Lest anyone accuse her of objectifying other bodies, DeWeese incorporates her own topless form as a model in several photos, for example looking into a bathroom vanity or reclining in a plush pit. These relatively innocuous exposures pave the way for more provocative nudes. If Provo and Liv on the Motorcycle, 2019 and Morgan in Drag, 2019 probe the boundaries of polite society, My Last Hurrah With Tok, 2017 is a lascivious assault on prude norms. Tuk glares from a blue corner, his fingers and erect penis streaked with blood. Although no picture in the book is overtly salacious, there is a hedonistic and adventurous edge throughout, as if another coupling or catharsis might break out at any moment. Young people showing off their healthy bodies. Twas ever thus. 

Young photographers have documented their chosen alt-families for a long time as well. Larry Clark laid down an early marker in 1971 with Tulsa, exploring his troubled friend circle in the titular city. A nice start, but it was Nan Goldin who really kicked the subgenre into gear in the late 80s. As a personal exposé The Ballad Of Sexual Dependency literally pulled no punches, and Goldin’s decision to incorporate self-portraiture gave it legs into the #metoo generation. 

Photo history may not repeat itself but it often rhymes, and the current period has exhumed the ghosts of Clark and Goldin. The past several years have seen a raft of “chosen family” photobooks by talented photographers. They include Maria Pasenau’s Whit Kind Regrets Pasenau, Arnic Balcus’ Myself, Friends, Lovers, and Others (reviewed here), Agata Kalinowska’s Yaga (reviewed here), Inuutec Storch’s Keepers Of The Ocean (reviewed here), Gabriella Angotti-Jones’s I Just Wanna Surf (reviewed here), Ed Templeton’s Wires Crossed (reviewed here), and Mike Brodie’s A Period Of Juvenile Prosperity (reviewed here). The list goes on. 

Like these predecessors, For The Sake Of The Song seems to cast its view outward, all the while revolving around its creator. DeWeese appears directly in a few self-portraits, just another character in the friend mix trying to find her place in the universe. But even when not depicted—the vast majority of images—she lurks as an invisible galvanizing presence. Most photo subjects peer back into DeWeese’s camera lens, and this reflective gaze becomes a running motif and connective tissue. They inject DeWeese’s personality even into the candid grabs. “I cherish such psychological introspection with friends, family and lovers, celebrating our human connection as a means for realization,” she says. It seems she’s pulled off quite a trick, creating a complex autobiography of herself and her life, while remaining largely hidden from the lens.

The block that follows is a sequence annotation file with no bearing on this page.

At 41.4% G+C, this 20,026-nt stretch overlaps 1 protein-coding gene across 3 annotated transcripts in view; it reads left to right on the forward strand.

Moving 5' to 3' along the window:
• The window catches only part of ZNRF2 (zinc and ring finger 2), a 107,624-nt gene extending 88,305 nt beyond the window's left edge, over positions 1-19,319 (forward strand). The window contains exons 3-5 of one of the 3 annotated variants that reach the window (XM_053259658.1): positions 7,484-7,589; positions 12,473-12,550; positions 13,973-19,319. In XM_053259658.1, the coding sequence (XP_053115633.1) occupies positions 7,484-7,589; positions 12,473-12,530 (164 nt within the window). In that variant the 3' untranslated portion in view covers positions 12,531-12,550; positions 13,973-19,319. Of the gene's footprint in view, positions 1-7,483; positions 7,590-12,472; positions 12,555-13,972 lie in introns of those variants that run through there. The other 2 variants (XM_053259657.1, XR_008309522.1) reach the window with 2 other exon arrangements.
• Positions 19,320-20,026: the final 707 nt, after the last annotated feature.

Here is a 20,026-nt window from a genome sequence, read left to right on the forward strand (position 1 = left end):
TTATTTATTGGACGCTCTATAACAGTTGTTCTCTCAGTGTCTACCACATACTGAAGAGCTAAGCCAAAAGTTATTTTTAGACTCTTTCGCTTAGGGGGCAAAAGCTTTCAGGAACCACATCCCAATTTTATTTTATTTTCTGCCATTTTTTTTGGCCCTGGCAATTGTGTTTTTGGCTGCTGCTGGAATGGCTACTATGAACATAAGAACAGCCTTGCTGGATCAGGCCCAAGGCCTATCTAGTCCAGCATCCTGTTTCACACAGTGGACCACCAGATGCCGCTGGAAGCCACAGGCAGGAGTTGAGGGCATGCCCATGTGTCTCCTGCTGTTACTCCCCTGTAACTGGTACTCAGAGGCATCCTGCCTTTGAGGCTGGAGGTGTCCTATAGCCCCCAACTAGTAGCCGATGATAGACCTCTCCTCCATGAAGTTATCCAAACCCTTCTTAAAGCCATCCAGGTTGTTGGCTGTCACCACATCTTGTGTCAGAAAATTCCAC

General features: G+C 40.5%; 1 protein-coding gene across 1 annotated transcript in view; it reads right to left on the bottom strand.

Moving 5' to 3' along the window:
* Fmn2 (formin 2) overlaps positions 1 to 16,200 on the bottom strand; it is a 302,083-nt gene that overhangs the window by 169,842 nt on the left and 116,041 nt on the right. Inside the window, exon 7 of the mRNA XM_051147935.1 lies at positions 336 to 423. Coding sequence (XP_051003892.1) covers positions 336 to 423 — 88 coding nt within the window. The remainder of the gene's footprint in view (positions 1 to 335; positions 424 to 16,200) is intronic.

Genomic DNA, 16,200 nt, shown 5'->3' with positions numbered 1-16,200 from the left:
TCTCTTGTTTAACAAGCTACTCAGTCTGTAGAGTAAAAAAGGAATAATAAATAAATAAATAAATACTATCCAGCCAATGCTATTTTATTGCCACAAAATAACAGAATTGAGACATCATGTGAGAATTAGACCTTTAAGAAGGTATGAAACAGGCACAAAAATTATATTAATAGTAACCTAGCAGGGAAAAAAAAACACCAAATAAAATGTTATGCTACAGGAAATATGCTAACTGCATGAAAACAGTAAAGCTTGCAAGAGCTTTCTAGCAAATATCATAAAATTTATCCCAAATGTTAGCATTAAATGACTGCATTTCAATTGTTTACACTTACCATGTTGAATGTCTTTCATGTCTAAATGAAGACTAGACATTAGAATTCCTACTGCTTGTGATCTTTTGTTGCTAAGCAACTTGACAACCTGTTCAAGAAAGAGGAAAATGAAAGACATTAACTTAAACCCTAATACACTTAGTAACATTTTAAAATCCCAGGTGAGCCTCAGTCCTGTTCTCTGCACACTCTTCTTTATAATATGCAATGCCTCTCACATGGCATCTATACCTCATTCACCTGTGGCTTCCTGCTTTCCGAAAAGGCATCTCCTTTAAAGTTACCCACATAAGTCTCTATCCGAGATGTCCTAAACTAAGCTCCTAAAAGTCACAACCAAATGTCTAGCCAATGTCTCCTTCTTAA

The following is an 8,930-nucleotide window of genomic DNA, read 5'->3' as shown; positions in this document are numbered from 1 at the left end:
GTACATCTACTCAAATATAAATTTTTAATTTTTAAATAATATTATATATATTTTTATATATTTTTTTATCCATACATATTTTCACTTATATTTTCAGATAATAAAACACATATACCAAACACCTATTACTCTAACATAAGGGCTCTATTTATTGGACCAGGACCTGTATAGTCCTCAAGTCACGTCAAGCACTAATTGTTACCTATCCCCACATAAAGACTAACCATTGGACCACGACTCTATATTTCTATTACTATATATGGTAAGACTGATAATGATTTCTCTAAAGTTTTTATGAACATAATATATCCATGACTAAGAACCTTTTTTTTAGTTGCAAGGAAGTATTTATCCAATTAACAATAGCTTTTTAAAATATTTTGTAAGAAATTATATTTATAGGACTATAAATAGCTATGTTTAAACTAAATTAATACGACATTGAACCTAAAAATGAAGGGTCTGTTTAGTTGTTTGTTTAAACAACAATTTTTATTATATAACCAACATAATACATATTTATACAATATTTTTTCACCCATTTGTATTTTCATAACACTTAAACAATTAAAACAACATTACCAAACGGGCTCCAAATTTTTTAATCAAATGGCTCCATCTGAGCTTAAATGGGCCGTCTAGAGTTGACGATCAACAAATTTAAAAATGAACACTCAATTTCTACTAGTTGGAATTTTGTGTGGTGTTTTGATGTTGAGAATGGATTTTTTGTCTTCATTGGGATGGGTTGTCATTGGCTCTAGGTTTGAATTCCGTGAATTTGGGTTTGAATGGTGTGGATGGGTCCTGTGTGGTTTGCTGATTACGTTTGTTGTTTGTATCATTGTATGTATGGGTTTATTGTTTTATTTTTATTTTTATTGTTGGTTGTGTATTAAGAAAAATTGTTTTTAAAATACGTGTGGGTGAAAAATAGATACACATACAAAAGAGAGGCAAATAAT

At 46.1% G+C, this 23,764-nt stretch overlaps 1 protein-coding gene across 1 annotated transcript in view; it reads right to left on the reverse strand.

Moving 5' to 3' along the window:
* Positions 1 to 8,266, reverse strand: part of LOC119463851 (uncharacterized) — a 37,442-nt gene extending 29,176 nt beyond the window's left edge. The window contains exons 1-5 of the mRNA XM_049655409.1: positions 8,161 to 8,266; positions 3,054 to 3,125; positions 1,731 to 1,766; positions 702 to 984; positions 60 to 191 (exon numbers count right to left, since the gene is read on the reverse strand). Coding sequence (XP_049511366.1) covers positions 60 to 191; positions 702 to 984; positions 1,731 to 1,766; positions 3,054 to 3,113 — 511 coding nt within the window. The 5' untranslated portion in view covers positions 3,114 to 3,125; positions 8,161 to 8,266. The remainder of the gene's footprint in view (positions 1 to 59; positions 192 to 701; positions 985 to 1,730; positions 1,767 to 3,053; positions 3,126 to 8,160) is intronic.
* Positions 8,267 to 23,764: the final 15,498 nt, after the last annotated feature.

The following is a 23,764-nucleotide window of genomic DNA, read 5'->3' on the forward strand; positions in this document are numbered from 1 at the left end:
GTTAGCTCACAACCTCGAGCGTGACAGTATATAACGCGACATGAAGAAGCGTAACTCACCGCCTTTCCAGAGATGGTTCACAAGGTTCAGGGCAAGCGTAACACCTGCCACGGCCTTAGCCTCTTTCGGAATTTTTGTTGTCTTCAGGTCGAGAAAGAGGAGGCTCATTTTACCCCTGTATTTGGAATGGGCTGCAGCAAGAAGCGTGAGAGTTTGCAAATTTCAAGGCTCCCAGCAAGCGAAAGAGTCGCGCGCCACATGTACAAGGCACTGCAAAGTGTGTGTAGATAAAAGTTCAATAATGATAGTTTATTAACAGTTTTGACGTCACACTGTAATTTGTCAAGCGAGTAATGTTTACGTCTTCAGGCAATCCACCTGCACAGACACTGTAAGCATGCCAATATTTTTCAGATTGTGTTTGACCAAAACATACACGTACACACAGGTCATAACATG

The book’s production is spare but effective. It’s a softcover photobook with plain san-serif typeface, and minimalist design. DeWeese’s photos are laid out one or two per spread in uniform size and position. A nitpicking critic might point out that the palette is uneven. A few photos have oppressive color casts, and roughly the same number seem oddly drained of saturation. Perhaps this is intentional, but it’s more likely a production default. In any case, I think it actually works in the context of For The Sake Of The Song. Unpredictable tones add a spice of individualism to a book which might otherwise creep toward homogenization. And who do I think that I am to decide that she’s wrong?

Collector’s POV: Clara DeWeese does not appear to have consistent gallery representation at this time. As a result, interested collectors should likely follow up directly with the artist via her website (linked in the sidebar).

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JTF (just the facts): Published in 2024 by Skinnerboox (here). Softcover with Swiss binding, 24 x 28 cm, 108 pages, with 40 black-and-white reproductions and 14 contact sheet pages. Includes ... Read on.